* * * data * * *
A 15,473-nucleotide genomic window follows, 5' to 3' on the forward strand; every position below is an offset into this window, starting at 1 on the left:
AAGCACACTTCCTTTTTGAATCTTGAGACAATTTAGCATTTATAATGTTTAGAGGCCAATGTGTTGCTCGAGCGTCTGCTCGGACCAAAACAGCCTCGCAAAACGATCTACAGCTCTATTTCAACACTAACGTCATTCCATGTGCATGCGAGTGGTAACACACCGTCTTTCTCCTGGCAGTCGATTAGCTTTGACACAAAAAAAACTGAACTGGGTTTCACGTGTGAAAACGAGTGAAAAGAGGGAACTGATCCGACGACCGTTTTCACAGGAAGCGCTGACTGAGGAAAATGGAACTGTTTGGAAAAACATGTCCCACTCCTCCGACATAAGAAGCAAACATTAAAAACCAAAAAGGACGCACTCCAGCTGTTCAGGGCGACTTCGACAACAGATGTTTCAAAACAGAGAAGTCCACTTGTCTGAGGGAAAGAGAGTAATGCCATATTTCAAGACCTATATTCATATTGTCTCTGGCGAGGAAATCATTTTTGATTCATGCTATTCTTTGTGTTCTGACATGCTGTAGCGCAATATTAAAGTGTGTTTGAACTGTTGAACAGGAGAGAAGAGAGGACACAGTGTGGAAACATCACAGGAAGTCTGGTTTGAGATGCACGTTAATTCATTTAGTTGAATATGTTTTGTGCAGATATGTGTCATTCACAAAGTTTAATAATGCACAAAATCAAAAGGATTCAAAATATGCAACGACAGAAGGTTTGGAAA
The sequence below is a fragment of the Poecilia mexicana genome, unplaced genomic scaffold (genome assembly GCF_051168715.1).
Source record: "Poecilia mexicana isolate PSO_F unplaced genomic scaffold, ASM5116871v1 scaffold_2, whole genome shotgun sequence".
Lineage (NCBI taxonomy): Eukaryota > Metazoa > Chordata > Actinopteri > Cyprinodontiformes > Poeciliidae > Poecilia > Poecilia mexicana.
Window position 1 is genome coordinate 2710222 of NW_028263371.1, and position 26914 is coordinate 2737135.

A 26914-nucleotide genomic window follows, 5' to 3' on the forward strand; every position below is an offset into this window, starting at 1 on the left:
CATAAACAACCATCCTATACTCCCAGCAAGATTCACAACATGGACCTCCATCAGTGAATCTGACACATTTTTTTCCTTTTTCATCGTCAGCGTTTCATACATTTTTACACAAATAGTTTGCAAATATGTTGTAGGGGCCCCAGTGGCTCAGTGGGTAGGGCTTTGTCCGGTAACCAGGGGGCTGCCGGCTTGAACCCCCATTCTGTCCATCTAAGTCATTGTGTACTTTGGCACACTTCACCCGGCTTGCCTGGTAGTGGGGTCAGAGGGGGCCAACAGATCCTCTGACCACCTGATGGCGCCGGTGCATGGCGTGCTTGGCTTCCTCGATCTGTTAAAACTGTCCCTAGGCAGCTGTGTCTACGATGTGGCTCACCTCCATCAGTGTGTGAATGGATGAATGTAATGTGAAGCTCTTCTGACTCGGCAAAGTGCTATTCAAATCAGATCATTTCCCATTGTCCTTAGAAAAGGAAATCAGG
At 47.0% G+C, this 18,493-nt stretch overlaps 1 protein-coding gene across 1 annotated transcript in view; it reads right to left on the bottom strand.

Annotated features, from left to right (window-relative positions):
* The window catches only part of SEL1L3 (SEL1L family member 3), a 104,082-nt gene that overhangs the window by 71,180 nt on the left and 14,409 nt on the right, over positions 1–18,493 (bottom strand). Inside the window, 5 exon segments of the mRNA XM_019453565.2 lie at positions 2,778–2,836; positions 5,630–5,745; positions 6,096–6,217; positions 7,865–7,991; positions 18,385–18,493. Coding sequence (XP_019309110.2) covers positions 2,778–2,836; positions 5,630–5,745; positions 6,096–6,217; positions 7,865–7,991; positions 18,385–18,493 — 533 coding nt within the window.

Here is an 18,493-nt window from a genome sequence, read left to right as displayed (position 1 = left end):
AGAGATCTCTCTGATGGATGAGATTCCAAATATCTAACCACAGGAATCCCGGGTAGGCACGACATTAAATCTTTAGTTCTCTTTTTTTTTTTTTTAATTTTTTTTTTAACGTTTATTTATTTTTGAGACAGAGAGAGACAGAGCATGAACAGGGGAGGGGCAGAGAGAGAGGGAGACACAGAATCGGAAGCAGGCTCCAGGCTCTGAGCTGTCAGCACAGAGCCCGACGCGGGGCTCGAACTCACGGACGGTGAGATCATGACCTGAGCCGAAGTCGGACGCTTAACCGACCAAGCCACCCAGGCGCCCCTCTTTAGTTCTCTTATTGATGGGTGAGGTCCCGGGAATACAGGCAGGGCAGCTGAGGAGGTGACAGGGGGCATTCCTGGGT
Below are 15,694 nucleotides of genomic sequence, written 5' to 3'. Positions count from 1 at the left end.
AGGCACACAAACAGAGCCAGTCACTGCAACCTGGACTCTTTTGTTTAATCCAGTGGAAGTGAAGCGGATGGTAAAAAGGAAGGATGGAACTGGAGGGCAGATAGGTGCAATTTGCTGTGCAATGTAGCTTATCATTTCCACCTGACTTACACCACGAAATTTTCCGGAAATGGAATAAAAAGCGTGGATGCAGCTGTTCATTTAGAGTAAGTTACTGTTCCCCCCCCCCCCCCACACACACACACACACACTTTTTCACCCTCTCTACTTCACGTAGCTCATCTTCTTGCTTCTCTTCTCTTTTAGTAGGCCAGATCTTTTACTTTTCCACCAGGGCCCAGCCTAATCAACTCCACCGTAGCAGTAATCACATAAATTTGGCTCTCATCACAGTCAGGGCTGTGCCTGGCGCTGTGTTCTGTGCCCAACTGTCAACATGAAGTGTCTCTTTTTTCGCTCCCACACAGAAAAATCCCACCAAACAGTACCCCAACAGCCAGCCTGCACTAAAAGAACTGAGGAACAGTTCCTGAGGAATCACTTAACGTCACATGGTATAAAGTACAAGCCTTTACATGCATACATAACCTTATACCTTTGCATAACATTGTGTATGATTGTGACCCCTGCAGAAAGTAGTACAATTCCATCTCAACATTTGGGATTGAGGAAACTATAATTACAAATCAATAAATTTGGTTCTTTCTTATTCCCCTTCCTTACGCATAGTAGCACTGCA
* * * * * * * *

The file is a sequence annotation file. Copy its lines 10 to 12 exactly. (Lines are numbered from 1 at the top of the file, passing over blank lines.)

Annotated features, from left to right (window-relative positions):
* The window catches only part of SEL1L3 (SEL1L family member 3), a 104,082-nt gene that overhangs the window by 71,180 nt on the left and 14,409 nt on the right, over positions 1–18,493 (bottom strand). Inside the window, 5 exon segments of the mRNA XM_019453565.2 lie at positions 2,778–2,836; positions 5,630–5,745; positions 6,096–6,217; positions 7,865–7,991; positions 18,385–18,493. Coding sequence (XP_019309110.2) covers positions 2,778–2,836; positions 5,630–5,745; positions 6,096–6,217; positions 7,865–7,991; positions 18,385–18,493 — 533 coding nt within the window.

Here is an 18,493-nt window from a genome sequence, read left to right as displayed (position 1 = left end):